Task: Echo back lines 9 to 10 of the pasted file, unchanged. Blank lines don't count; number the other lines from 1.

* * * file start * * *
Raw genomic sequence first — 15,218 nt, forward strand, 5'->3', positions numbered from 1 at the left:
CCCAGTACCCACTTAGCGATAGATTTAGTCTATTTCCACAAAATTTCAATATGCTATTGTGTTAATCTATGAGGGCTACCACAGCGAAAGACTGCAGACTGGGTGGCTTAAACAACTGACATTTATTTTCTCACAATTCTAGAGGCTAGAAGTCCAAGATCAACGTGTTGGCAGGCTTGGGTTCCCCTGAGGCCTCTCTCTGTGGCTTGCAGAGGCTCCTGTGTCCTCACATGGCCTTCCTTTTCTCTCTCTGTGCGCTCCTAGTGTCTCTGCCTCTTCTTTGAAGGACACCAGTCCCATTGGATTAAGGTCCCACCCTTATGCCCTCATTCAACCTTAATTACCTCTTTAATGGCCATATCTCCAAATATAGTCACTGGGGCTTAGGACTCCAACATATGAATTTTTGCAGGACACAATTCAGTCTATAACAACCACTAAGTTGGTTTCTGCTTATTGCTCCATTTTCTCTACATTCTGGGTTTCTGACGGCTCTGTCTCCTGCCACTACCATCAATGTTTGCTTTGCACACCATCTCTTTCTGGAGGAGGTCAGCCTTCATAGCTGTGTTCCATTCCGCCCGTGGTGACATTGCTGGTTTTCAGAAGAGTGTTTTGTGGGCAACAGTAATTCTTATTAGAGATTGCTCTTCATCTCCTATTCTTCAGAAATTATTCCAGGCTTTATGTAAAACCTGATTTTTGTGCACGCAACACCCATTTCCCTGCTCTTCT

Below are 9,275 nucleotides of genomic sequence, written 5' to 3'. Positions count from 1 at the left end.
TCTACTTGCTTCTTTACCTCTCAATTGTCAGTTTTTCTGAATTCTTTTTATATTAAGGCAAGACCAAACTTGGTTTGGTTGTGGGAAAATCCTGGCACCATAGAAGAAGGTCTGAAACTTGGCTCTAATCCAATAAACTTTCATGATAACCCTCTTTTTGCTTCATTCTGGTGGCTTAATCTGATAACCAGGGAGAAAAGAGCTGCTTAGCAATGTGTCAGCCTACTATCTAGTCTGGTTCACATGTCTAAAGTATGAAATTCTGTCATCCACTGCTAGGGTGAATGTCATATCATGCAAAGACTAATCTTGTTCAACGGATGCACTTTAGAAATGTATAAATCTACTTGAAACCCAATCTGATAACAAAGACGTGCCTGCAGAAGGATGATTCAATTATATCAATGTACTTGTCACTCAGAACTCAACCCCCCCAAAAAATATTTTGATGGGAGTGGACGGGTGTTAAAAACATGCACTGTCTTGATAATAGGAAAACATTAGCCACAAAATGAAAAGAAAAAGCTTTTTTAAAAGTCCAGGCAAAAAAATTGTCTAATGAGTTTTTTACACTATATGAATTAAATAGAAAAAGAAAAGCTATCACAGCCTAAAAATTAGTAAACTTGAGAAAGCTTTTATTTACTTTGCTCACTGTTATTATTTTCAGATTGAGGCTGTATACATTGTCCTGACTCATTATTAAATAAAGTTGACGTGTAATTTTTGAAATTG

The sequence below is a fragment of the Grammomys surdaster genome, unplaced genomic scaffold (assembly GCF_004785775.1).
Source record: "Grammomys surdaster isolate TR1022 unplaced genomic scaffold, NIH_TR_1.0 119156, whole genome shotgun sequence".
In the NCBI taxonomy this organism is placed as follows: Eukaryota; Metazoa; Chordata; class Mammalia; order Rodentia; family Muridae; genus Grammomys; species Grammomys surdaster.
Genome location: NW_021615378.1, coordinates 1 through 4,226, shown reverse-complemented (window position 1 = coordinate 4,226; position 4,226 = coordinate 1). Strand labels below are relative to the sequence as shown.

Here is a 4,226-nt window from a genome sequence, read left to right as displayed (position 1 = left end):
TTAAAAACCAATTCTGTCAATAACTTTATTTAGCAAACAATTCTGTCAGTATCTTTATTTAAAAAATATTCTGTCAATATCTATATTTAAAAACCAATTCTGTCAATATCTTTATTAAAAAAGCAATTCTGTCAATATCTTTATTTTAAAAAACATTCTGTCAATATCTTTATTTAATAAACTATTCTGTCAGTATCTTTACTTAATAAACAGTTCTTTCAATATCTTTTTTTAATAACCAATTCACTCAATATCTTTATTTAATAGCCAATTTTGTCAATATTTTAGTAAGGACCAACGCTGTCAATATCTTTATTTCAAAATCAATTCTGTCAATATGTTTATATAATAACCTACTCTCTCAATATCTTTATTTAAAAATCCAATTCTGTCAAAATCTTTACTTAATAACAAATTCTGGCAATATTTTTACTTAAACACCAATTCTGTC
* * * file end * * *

Here is a 4,226-nt window from a genome sequence, read left to right as displayed (position 1 = left end):
TTAAAAACCAATTCTGTCAATAACTTTATTTAGCAAACAATTCTGTCAGTATCTTTATTTAAAAAATATTCTGTCAATATCTATATTTAAAAACCAATTCTGTCAATATCTTTATTAAAAAAGCAATTCTGTCAATATCTTTATTTTAAAAAACATTCTGTCAATATCTTTATTTAATAAACTATTCTGTCAGTATCTTTACTTAATAAACAGTTCTTTCAATATCTTTTTTTAATAACCAATTCACTCAATATCTTTATTTAATAGCCAATTTTGTCAATATTTTAGTAAGGACCAACGCTGTCAATATCTTTATTTCAAAATCAATTCTGTCAATATGTTTATATAATAACCTACTCTCTCAATATCTTTATTTAAAAATCCAATTCTGTCAAAATCTTTACTTAATAACAAATTCTGGCAATATTTTTACTTAAACACCAATTCTGTC